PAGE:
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At its most recent investor meetings in Toronto on March 6-7, 2018, Kinder Morgan Canada presented a graph which purports to illustrate an urgent and ongoing need for the Trans Mountain pipeline expansion by illustrating Western Canada crude oil supply against pipeline takeaway capacity.
The graph is reprinted below. There is a red arrow pointing to a gap between capacity and supply called “Pipeline Shortfall.” The graph suggests that, even if Enbridge replaces its Line 3, there will be a shortfall in pipeline export capacity unless Trans Mountain’s expansion is built. The graph suggests that a shortfall in pipeline export capacity has existed since early 2017.
In direct contrast, statistics on pipeline throughput — from Enbridge and OpenCanada — show there was sufficient pipeline capacity to deliver exports to market throughout 2017. It was only when TransCanada’s Keystone sprang a leak on November 16, 2017, that pipeline capacity became constrained. The excess room that was available on Enbridge’s Mainline (see slide 7) and Trans Mountain’s existing line was taken up in December of last year.
Kinder Morgan presented investors a graph in March 2018 that does not reflect known facts for 2017, even though these facts are publicly available. How could that be?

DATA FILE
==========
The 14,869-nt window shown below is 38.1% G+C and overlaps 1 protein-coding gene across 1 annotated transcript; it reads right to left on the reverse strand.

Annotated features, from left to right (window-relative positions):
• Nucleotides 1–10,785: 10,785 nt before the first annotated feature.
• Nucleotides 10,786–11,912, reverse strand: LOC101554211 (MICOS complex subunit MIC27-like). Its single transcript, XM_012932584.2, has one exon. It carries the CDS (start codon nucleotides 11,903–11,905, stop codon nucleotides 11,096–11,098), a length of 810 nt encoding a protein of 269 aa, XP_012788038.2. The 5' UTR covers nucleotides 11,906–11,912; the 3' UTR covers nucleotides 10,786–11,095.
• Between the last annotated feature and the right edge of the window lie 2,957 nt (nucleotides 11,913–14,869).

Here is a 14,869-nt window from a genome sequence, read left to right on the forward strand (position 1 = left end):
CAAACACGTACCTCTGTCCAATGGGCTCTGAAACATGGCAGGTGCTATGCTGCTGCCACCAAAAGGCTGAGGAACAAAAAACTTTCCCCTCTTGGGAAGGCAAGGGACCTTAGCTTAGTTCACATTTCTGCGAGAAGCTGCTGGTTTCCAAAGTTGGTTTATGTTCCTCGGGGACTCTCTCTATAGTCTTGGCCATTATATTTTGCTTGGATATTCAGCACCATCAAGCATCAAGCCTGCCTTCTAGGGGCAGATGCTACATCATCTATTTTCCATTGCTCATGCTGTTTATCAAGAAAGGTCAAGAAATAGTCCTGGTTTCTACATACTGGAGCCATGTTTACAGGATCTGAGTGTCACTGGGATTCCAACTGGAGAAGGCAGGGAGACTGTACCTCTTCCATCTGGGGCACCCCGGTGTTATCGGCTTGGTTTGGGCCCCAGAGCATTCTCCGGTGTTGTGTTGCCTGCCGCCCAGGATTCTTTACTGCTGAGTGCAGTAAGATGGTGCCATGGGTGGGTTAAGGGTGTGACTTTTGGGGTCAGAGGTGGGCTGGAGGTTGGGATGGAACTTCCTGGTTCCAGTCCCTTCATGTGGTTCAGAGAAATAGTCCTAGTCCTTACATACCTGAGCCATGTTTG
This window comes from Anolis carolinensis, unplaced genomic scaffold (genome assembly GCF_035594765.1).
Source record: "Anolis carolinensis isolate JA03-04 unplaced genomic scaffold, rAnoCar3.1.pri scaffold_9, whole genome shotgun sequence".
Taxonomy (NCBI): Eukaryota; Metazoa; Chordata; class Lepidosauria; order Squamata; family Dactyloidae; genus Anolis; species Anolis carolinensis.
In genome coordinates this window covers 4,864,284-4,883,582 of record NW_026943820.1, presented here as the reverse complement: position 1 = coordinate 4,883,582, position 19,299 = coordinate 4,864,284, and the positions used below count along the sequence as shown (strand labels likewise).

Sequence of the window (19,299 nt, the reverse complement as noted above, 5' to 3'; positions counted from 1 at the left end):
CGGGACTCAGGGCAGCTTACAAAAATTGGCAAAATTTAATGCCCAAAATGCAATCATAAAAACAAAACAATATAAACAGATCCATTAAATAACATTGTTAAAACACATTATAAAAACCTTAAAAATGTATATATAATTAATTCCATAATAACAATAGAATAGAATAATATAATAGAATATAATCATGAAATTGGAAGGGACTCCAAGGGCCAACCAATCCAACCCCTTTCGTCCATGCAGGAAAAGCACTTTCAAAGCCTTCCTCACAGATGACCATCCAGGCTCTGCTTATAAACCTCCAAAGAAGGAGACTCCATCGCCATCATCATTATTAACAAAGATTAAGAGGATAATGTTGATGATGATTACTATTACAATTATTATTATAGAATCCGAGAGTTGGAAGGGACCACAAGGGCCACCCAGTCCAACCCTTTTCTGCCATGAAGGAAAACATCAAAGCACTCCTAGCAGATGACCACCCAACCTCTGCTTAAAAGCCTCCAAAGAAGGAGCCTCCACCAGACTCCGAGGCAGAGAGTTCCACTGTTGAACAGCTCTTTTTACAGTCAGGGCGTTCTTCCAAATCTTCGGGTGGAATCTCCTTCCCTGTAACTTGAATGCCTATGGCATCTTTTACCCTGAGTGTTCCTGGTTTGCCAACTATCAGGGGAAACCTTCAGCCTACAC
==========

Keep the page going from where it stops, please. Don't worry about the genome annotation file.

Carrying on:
What’s wrong with this picture, Kinder Morgan?
Examining the graph in greater detail explains how Kinder Morgan got it wrong. Kinder Morgan has failed to include local refinery demand for crude oil in its picture. That’s a big mistake — about the size of Trans Mountain’s expansion. In 2017, refineries in Alberta and Saskatchewan required about 550,000 barrels a day of Western Canada supply. In 2018, that will grow to more than 600,000 barrels a day as the new Sturgeon refinery ramps up to full production.
When crude oil is used as feedstock by local refineries, there is no need to build export pipelines to take it away. Seems obvious, but apparently not to Kinder Morgan. The company has forgotten about an entire sector from its estimate of project need making it appear that Trans Mountain’s expansion is indispensable. Either that, or it deliberately excluded local refinery demand for Western Canada supply for the same reason.
Convenient exclusion changes the picture
Like Enbridge’s Northern Gateway’s missing islands, where 1,000 square kilometres representing eight bodies of land were erased from a video presentation claiming marine transport through the Douglas Channel could be safe, Kinder Morgan’s missing refinery sector is a convenient exclusion. Kinder Morgan gets to pretend to its investors an urgent need for its project, when this is not the case.
If local refinery demand were to be added to Kinder Morgan’s picture — as it should be — it would clearly show that Trans Mountain’s expansion is not needed for at least a decade, if ever.
Kinder Morgan was reached for comment, but did not respond before publication.